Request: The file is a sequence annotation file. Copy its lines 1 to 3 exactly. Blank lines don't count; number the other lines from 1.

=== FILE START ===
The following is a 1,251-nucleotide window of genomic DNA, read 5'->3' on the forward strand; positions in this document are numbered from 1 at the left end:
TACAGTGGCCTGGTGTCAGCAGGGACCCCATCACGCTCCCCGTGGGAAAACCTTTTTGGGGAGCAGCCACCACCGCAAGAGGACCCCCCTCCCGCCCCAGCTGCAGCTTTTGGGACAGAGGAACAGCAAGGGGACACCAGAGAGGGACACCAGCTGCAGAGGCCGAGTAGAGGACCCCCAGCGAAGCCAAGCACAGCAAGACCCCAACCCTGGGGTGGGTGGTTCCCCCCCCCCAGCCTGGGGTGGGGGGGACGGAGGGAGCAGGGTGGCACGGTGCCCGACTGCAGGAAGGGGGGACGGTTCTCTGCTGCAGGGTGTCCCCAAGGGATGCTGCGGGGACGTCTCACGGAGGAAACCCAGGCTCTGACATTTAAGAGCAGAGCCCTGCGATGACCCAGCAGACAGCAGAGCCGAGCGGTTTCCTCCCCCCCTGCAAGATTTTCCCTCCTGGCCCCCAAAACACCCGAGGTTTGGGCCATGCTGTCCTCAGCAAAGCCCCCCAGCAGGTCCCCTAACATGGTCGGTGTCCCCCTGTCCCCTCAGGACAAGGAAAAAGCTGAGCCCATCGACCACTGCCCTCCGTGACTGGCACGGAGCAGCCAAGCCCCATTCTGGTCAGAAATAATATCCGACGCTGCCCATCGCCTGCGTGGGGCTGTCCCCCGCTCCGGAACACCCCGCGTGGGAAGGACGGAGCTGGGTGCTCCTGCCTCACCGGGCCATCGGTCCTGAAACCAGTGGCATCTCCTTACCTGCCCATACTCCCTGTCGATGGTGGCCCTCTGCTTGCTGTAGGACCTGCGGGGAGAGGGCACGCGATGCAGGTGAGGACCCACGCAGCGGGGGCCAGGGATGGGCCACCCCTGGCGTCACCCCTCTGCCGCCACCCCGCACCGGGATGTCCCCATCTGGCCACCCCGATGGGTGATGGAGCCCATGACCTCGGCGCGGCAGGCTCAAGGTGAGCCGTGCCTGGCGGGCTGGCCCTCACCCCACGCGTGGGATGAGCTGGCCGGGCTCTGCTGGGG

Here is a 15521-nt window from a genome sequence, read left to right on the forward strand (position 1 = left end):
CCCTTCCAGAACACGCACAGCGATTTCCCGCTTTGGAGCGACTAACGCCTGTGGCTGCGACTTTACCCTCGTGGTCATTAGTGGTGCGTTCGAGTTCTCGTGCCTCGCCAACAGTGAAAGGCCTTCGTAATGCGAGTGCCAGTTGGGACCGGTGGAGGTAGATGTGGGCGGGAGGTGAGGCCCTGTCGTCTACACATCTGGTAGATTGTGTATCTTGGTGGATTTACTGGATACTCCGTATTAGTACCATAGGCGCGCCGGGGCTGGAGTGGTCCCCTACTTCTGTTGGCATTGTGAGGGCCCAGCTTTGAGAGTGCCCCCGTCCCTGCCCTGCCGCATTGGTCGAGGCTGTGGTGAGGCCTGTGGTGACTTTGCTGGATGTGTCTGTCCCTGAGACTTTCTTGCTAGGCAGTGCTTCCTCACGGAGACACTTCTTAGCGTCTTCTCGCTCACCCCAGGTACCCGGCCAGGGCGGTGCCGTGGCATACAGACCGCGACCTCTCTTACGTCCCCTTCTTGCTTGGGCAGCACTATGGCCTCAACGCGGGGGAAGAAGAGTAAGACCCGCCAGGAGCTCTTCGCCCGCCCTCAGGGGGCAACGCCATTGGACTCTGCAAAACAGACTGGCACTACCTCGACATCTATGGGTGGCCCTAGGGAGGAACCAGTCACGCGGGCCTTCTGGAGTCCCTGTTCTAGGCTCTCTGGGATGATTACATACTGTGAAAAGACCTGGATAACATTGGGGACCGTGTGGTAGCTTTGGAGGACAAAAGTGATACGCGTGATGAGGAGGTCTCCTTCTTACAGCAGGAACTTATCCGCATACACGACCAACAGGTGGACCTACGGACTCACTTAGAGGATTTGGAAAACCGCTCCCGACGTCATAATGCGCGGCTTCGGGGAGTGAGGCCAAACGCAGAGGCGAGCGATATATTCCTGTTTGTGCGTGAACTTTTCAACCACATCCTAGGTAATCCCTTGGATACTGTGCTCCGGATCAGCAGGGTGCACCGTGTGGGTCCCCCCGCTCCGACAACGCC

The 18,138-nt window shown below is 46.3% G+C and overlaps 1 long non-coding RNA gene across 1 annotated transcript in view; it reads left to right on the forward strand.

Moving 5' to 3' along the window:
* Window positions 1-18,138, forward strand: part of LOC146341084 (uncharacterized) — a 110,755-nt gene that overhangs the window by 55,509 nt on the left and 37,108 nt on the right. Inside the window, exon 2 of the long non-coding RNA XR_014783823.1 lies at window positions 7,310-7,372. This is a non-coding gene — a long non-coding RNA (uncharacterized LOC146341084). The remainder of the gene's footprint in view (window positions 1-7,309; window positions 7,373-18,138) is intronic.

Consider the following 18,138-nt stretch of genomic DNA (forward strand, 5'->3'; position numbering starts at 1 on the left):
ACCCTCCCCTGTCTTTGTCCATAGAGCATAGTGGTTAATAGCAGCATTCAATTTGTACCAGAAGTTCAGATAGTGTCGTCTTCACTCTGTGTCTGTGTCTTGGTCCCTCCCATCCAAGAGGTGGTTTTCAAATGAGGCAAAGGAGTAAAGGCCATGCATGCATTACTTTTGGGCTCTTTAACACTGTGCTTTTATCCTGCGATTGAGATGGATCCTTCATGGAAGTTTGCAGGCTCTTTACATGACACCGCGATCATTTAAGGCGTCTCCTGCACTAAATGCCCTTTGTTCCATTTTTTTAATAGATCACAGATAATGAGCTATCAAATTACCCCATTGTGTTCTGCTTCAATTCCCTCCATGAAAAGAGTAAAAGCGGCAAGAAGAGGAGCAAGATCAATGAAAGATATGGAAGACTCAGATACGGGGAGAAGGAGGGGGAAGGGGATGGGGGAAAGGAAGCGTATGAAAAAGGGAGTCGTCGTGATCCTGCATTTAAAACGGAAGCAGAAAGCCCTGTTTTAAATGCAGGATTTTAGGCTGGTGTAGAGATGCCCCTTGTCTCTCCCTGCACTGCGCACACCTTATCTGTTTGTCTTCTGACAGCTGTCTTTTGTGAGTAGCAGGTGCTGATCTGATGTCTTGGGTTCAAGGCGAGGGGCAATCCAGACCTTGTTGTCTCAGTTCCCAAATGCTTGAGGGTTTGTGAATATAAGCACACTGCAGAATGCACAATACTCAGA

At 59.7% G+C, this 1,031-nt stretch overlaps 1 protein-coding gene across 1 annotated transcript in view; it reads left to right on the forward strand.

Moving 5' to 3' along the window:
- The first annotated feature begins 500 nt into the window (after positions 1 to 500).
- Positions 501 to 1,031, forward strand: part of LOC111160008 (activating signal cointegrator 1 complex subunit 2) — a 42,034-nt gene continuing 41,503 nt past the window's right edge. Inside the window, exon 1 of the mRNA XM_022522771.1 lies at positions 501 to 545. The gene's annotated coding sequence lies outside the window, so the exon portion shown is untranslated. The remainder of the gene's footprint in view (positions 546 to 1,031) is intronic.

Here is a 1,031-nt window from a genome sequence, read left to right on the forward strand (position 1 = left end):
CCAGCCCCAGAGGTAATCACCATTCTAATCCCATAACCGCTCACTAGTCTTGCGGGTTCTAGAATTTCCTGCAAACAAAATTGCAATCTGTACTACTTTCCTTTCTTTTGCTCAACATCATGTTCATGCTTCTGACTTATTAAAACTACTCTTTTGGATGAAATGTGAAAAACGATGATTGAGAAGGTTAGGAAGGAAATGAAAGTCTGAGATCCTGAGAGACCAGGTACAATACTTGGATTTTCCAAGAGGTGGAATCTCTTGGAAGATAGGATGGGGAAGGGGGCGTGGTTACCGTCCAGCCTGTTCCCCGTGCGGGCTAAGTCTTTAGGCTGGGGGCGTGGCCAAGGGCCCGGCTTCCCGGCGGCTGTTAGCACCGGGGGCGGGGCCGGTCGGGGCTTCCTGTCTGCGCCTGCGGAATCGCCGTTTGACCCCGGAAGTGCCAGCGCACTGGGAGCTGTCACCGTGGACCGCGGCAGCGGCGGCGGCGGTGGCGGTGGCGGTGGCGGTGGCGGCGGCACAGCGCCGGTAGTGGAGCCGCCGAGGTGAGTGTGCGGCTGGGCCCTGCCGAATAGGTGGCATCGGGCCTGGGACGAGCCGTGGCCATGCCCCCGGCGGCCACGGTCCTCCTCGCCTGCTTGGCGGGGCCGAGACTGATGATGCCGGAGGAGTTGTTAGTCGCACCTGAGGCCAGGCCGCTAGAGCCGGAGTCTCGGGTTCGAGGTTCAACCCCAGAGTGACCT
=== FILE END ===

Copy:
The following is a 1,251-nucleotide window of genomic DNA, read 5'->3' on the forward strand; positions in this document are numbered from 1 at the left end:
TACAGTGGCCTGGTGTCAGCAGGGACCCCATCACGCTCCCCGTGGGAAAACCTTTTTGGGGAGCAGCCACCACCGCAAGAGGACCCCCCTCCCGCCCCAGCTGCAGCTTTTGGGACAGAGGAACAGCAAGGGGACACCAGAGAGGGACACCAGCTGCAGAGGCCGAGTAGAGGACCCCCAGCGAAGCCAAGCACAGCAAGACCCCAACCCTGGGGTGGGTGGTTCCCCCCCCCCAGCCTGGGGTGGGGGGGACGGAGGGAGCAGGGTGGCACGGTGCCCGACTGCAGGAAGGGGGGACGGTTCTCTGCTGCAGGGTGTCCCCAAGGGATGCTGCGGGGACGTCTCACGGAGGAAACCCAGGCTCTGACATTTAAGAGCAGAGCCCTGCGATGACCCAGCAGACAGCAGAGCCGAGCGGTTTCCTCCCCCCCTGCAAGATTTTCCCTCCTGGCCCCCAAAACACCCGAGGTTTGGGCCATGCTGTCCTCAGCAAAGCCCCCCAGCAGGTCCCCTAACATGGTCGGTGTCCCCCTGTCCCCTCAGGACAAGGAAAAAGCTGAGCCCATCGACCACTGCCCTCCGTGACTGGCACGGAGCAGCCAAGCCCCATTCTGGTCAGAAATAATATCCGACGCTGCCCATCGCCTGCGTGGGGCTGTCCCCCGCTCCGGAACACCCCGCGTGGGAAGGACGGAGCTGGGTGCTCCTGCCTCACCGGGCCATCGGTCCTGAAACCAGTGGCATCTCCTTACCTGCCCATACTCCCTGTCGATGGTGGCCCTCTGCTTGCTGTAGGACCTGCGGGGAGAGGGCACGCGATGCAGGTGAGGACCCACGCAGCGGGGGCCAGGGATGGGCCACCCCTGGCGTCACCCCTCTGCCGCCACCCCGCACCGGGATGTCCCCATCTGGCCACCCCGATGGGTGATGGAGCCCATGACCTCGGCGCGGCAGGCTCAAGGTGAGCCGTGCCTGGCGGGCTGGCCCTCACCCCACGCGTGGGATGAGCTGGCCGGGCTCTGCTGGGG

Here is a 15521-nt window from a genome sequence, read left to right on the forward strand (position 1 = left end):